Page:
And one of the most famous and influential was the 1969 Charger Daytona, which they produced in just 504 examples as a homologation special. Dodge created a racing car with a special front end, flush rear glass and a big rear spoiler. In fact, the Charger Daytona was one of the first cars they developed in a wind tunnel with new materials for construction. However, out of around 500 they built, only 70 received Hemi engines. So, today, they are worth insane sums of money.

11. Plymouth Barracuda Hemi

Two of the biggest Chrysler legends from the classic days of the muscle car culture are the Barracuda and the 426 Hemi engine. All through the ‘60s, those icons of the industry didn’t mix, at least not in street-legal cars. However, in 1970, Plymouth offered this legendary engine in the Barracuda body style, creating one of the fastest, most desirable muscle cars they ever made.

The mighty Hemi engine was an expensive top-of-the-line option for 1970 and 1971 available in coupe or convertible form. It cost around $900 over the price of the standard Barracuda. They installed approximately 600 coupes and only 17 convertibles during the two-year production period. Although they rated the power at 425 HP, everybody knew that the orange monster delivered more than 500 HP straight from the box.

12. Monteverdi Hai 450

Monteverdi was a Swiss company that produced bespoke sports and luxury cars using Chrysler engines. In 1970, the owner, Peter Monteverdi, wanted to compete with Ferrari and Lamborghini, so he needed a supercar. The result was the most extreme Monteverdi model, the Hai 450 from 1970.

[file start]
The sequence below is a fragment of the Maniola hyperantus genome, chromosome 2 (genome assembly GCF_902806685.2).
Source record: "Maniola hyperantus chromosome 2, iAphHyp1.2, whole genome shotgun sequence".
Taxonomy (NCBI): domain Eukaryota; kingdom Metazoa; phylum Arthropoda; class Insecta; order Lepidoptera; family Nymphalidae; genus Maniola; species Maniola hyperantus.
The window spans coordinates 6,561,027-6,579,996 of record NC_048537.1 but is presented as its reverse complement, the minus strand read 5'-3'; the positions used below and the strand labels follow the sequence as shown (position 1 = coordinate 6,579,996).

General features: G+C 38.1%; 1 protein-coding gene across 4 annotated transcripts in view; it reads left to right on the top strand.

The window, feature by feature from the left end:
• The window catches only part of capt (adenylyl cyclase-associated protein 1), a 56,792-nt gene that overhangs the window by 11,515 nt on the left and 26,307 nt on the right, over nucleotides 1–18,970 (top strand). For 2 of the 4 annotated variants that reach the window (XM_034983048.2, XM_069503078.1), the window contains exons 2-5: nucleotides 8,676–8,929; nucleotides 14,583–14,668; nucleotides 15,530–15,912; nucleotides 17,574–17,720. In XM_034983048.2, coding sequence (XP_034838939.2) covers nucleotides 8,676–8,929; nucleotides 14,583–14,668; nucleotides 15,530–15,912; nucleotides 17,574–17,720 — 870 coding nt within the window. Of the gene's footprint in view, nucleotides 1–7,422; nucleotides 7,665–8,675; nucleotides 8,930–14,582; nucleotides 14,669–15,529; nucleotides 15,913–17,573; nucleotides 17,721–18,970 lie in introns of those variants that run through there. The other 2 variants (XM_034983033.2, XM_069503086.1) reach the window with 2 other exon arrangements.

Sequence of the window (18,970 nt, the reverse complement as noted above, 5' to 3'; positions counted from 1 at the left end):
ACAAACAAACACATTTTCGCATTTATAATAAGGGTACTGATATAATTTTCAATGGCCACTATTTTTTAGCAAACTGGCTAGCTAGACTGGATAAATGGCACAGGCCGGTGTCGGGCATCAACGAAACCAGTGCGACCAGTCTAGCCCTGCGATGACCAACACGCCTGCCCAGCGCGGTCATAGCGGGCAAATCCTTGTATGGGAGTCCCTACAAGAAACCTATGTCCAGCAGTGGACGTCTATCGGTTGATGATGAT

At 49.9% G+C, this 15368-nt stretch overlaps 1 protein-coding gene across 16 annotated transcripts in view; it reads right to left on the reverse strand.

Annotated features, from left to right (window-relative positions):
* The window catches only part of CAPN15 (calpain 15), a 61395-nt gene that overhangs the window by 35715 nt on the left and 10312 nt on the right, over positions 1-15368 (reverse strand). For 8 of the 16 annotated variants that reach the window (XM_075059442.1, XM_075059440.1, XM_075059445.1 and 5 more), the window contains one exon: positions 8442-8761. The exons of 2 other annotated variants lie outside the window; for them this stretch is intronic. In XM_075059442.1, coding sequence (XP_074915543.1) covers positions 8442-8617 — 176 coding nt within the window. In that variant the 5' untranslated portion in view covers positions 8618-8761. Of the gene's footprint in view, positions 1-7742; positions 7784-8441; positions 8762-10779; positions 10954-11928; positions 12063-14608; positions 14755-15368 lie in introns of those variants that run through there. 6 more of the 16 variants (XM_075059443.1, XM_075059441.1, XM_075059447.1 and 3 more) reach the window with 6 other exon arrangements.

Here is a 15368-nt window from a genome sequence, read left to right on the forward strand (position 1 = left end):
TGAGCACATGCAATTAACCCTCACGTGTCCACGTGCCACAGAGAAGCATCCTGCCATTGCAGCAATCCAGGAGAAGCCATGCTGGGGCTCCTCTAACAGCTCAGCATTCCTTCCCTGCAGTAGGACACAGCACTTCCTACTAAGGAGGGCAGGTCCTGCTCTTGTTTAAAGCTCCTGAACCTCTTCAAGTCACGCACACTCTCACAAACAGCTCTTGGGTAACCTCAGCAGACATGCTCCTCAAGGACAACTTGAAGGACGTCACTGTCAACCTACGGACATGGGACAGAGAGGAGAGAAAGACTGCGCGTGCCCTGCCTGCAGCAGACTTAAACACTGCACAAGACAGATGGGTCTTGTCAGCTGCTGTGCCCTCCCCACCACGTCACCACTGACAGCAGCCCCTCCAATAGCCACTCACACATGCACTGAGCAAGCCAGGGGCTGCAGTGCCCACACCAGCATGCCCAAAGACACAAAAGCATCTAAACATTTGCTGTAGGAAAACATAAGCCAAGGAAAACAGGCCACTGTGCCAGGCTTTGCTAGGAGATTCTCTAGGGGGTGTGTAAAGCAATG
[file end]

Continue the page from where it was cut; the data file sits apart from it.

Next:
It featured a new chassis and body, as well as the famous Hemi 426 V8 engine in the back. Monteverdi wanted the most powerful engine Mopar had to offer and in 1970, that was the mighty Hemi. They named the car the “Hai,” which is a German word for a shark. The car could accelerate from 0 to 60 mph in just 4.5 seconds, making it the quickest car of the era.

13. Plymouth Superbird

As one of the craziest muscle cars they ever produced, Plymouth presented one of the most recognizable graphics packages ever. The Superbird was their attempt to win the famous Aero Wars in the late ‘60s to early ‘70s NASCAR championships. In order to homologate the car for racing, Plymouth built just under 2,000 road-going Superbirds, selling them all over America.

They based the car on the Roadrunner. It came with a 440 V8 as standard and the 426 Hemi as the only engine option. Out of almost 2,000 they made, only 135 cars got the Hemi, which makes those Superbirds extremely valuable today.

14. Dodge Super Bee Hemi

The Dodge managers decided to merge the Coronet and Charger lineups for 1971 and offer B-Body models in two distinctive flavors. So, from 1971, all four door models were Coronets and all two-door models were Chargers. This meant that the Coronet Super Bee was now a Charger, which caused some confusion with car buyers.